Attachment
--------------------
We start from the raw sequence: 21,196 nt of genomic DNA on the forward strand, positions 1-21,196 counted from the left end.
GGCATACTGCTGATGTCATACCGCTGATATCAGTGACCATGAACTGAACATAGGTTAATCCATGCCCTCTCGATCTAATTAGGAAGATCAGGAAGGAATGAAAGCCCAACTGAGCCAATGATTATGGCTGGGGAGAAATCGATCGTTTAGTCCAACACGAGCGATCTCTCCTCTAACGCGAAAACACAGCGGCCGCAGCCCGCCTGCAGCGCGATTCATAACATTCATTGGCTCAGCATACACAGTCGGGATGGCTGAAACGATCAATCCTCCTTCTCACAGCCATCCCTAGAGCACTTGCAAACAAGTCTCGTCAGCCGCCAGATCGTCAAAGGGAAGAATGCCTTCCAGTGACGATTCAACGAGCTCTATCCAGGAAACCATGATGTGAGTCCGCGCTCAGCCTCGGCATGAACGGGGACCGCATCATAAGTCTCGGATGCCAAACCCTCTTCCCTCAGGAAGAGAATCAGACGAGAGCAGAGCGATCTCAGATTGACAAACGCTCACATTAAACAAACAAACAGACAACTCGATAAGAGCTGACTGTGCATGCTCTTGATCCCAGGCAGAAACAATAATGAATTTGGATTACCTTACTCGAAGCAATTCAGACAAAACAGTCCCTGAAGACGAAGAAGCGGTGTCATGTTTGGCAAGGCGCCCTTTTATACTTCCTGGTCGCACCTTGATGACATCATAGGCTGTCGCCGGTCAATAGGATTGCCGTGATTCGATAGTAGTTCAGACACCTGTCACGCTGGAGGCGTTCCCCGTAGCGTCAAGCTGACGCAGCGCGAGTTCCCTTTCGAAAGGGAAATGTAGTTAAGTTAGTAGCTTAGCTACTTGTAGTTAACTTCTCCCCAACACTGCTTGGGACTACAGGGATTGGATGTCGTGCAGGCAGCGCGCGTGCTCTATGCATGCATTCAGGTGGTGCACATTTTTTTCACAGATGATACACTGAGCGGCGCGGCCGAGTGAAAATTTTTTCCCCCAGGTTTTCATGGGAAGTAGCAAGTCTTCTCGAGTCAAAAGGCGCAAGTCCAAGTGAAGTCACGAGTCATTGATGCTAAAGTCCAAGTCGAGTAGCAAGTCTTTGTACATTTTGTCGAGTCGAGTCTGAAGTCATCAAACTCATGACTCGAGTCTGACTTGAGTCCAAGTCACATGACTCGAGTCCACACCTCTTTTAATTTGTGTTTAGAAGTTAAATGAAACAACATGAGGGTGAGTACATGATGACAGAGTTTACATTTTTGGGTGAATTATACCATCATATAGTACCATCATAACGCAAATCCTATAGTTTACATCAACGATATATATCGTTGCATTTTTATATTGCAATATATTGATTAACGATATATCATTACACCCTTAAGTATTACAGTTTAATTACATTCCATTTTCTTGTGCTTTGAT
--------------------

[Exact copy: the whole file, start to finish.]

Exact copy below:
We start from the raw sequence: 21,196 nt of genomic DNA on the forward strand, positions 1-21,196 counted from the left end.
GGCATACTGCTGATGTCATACCGCTGATATCAGTGACCATGAACTGAACATAGGTTAATCCATGCCCTCTCGATCTAATTAGGAAGATCAGGAAGGAATGAAAGCCCAACTGAGCCAATGATTATGGCTGGGGAGAAATCGATCGTTTAGTCCAACACGAGCGATCTCTCCTCTAACGCGAAAACACAGCGGCCGCAGCCCGCCTGCAGCGCGATTCATAACATTCATTGGCTCAGCATACACAGTCGGGATGGCTGAAACGATCAATCCTCCTTCTCACAGCCATCCCTAGAGCACTTGCAAACAAGTCTCGTCAGCCGCCAGATCGTCAAAGGGAAGAATGCCTTCCAGTGACGATTCAACGAGCTCTATCCAGGAAACCATGATGTGAGTCCGCGCTCAGCCTCGGCATGAACGGGGACCGCATCATAAGTCTCGGATGCCAAACCCTCTTCCCTCAGGAAGAGAATCAGACGAGAGCAGAGCGATCTCAGATTGACAAACGCTCACATTAAACAAACAAACAGACAACTCGATAAGAGCTGACTGTGCATGCTCTTGATCCCAGGCAGAAACAATAATGAATTTGGATTACCTTACTCGAAGCAATTCAGACAAAACAGTCCCTGAAGACGAAGAAGCGGTGTCATGTTTGGCAAGGCGCCCTTTTATACTTCCTGGTCGCACCTTGATGACATCATAGGCTGTCGCCGGTCAATAGGATTGCCGTGATTCGATAGTAGTTCAGACACCTGTCACGCTGGAGGCGTTCCCCGTAGCGTCAAGCTGACGCAGCGCGAGTTCCCTTTCGAAAGGGAAATGTAGTTAAGTTAGTAGCTTAGCTACTTGTAGTTAACTTCTCCCCAACACTGCTTGGGACTACAGGGATTGGATGTCGTGCAGGCAGCGCGCGTGCTCTATGCATGCATTCAGGTGGTGCACATTTTTTTCACAGATGATACACTGAGCGGCGCGGCCGAGTGAAAATTTTTTCCCCCAGGTTTTCATGGGAAGTAGCAAGTCTTCTCGAGTCAAAAGGCGCAAGTCCAAGTGAAGTCACGAGTCATTGATGCTAAAGTCCAAGTCGAGTAGCAAGTCTTTGTACATTTTGTCGAGTCGAGTCTGAAGTCATCAAACTCATGACTCGAGTCTGACTTGAGTCCAAGTCACATGACTCGAGTCCACACCTCTTTTAATTTGTGTTTAGAAGTTAAATGAAACAACATGAGGGTGAGTACATGATGACAGAGTTTACATTTTTGGGTGAATTATACCATCATATAGTACCATCATAACGCAAATCCTATAGTTTACATCAACGATATATATCGTTGCATTTTTATATTGCAATATATTGATTAACGATATATCATTACACCCTTAAGTATTACAGTTTAATTACATTCCATTTTCTTGTGCTTTGAT